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BMC Bioinformatics. 2006 Apr 21;7:218.

XcisClique: analysis of regulatory bicliques.

Author information

  • 1Department of Computer Science, Virginia Polytechnic Institute and State University, Blacksburg, VA 24061, USA. apati@vt.edu

Abstract

BACKGROUND:

Modeling of cis-elements or regulatory motifs in promoter (upstream) regions of genes is a challenging computational problem. In this work, set of regulatory motifs simultaneously present in the promoters of a set of genes is modeled as a biclique in a suitably defined bipartite graph. A biologically meaningful co-occurrence of multiple cis-elements in a gene promoter is assessed by the combined analysis of genomic and gene expression data. Greater statistical significance is associated with a set of genes that shares a common set of regulatory motifs, while simultaneously exhibiting highly correlated gene expression under given experimental conditions.

METHODS:

XcisClique, the system developed in this work, is a comprehensive infrastructure that associates annotated genome and gene expression data, models known cis-elements as regular expressions, identifies maximal bicliques in a bipartite gene-motif graph; and ranks bicliques based on their computed statistical significance. Significance is a function of the probability of occurrence of those motifs in a biclique (a hypergeometric distribution), and on the new sum of absolute values statistic (SAV) that uses Spearman correlations of gene expression vectors. SAV is a statistic well-suited for this purpose as described in the discussion.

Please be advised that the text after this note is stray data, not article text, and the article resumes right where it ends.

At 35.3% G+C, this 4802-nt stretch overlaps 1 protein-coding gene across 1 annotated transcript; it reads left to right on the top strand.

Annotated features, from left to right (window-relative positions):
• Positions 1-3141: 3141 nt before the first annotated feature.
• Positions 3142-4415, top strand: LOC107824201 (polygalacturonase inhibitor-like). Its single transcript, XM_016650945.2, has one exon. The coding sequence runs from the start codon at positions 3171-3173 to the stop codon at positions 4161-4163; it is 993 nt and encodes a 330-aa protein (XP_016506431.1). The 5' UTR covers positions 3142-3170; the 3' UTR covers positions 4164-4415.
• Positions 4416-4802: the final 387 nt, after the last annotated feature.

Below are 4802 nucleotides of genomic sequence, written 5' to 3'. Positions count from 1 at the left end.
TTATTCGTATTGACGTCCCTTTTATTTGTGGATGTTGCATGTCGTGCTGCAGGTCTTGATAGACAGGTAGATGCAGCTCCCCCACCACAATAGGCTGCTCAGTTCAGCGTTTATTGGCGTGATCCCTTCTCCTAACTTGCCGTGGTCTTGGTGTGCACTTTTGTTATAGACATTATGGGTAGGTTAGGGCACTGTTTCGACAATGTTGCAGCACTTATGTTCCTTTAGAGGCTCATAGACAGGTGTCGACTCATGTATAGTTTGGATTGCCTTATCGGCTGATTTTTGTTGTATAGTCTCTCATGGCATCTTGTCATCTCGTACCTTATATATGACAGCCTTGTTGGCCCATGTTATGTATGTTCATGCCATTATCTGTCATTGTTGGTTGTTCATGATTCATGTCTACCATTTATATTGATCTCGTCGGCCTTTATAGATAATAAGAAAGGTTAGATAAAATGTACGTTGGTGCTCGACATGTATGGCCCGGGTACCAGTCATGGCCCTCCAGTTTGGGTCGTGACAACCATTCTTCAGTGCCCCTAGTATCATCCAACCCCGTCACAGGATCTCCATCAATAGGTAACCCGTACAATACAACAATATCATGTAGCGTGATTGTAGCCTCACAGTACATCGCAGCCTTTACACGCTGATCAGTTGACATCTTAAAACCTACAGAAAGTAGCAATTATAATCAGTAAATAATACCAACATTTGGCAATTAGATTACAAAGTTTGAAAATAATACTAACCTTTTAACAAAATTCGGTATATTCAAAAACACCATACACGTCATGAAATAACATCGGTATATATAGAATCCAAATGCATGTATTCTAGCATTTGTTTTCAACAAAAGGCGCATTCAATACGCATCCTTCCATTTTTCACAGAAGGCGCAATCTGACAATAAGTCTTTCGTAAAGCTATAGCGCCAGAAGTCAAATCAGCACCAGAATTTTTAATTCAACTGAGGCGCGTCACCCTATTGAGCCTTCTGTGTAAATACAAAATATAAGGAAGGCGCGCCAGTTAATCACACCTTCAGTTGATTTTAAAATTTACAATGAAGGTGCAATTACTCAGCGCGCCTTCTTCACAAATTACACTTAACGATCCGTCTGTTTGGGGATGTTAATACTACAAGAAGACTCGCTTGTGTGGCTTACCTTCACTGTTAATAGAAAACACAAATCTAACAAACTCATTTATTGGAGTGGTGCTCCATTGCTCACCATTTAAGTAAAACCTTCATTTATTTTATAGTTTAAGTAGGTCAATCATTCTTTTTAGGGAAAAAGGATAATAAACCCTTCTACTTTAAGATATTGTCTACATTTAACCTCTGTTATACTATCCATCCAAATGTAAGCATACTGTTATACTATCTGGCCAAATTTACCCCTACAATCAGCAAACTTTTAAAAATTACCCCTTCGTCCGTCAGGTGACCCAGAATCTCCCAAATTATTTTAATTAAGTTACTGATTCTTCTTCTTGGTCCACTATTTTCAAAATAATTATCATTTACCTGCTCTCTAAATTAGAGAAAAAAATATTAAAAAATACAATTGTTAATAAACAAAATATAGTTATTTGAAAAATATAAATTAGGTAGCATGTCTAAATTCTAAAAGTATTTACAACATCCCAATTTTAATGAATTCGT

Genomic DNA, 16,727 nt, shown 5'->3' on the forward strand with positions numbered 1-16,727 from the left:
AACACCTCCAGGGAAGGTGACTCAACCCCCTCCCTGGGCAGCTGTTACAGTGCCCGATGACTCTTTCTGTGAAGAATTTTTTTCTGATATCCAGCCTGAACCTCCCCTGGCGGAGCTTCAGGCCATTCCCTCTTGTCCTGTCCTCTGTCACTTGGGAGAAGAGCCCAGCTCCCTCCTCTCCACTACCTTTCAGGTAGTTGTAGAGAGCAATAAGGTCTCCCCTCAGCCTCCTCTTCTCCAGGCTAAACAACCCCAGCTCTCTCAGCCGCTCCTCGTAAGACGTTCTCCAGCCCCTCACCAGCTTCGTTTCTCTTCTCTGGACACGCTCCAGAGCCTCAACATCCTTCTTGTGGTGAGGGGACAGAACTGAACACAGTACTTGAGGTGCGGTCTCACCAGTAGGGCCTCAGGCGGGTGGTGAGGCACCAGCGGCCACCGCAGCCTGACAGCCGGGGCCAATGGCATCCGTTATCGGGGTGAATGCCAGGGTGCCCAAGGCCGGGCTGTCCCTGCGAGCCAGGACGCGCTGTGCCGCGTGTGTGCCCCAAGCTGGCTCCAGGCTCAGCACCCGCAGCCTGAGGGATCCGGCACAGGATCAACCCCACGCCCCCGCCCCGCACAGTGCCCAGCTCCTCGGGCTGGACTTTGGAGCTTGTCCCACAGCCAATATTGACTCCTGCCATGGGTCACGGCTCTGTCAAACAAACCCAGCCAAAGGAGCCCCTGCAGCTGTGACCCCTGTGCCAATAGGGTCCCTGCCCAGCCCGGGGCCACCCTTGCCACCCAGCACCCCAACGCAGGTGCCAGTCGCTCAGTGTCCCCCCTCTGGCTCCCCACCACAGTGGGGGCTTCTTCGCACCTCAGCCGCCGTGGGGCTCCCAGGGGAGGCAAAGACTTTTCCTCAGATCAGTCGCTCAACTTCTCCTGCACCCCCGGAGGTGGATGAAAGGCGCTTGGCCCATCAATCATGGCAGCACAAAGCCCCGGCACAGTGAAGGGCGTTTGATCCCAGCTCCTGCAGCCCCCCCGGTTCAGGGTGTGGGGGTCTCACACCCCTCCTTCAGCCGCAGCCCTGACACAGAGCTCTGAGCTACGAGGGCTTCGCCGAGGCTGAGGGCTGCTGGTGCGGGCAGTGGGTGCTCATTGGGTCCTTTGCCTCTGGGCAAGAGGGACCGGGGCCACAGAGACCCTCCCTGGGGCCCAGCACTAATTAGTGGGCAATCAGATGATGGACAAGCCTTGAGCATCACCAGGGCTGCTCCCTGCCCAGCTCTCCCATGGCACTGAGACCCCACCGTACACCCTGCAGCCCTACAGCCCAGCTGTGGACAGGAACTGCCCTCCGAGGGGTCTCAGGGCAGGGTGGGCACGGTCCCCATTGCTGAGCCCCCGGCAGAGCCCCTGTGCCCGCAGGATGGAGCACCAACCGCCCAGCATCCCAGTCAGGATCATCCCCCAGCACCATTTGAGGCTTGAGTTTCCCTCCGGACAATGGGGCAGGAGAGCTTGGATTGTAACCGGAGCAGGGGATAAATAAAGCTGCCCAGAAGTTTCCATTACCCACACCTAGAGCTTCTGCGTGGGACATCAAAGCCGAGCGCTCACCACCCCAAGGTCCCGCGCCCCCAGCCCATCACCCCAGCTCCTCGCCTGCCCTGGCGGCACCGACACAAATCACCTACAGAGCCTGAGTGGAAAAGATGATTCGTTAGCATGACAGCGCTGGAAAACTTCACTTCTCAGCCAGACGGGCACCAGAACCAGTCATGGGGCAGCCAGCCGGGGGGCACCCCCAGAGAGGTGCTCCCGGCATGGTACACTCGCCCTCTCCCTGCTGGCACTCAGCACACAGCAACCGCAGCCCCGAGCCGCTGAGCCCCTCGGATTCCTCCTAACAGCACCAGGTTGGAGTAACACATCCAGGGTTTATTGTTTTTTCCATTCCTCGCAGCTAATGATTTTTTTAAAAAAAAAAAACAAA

RESULTS:

XcisClique identifies new motif and gene combinations that might indicate as yet unidentified involvement of sets of genes in biological functions and processes. It currently supports Arabidopsis thaliana and can be adapted to other organisms, assuming the existence of annotated genomic sequences, suitable gene expression data, and identified regulatory motifs. A subset of Xcis Clique functionalities, including the motif visualization component MotifSee, source code, and supplementary material are available at https://bioinformatics.cs.vt.edu/xcisclique/.

PMID:
16630346
[PubMed - indexed for MEDLINE]
PMCID:
PMC1513260
Free PMC Article
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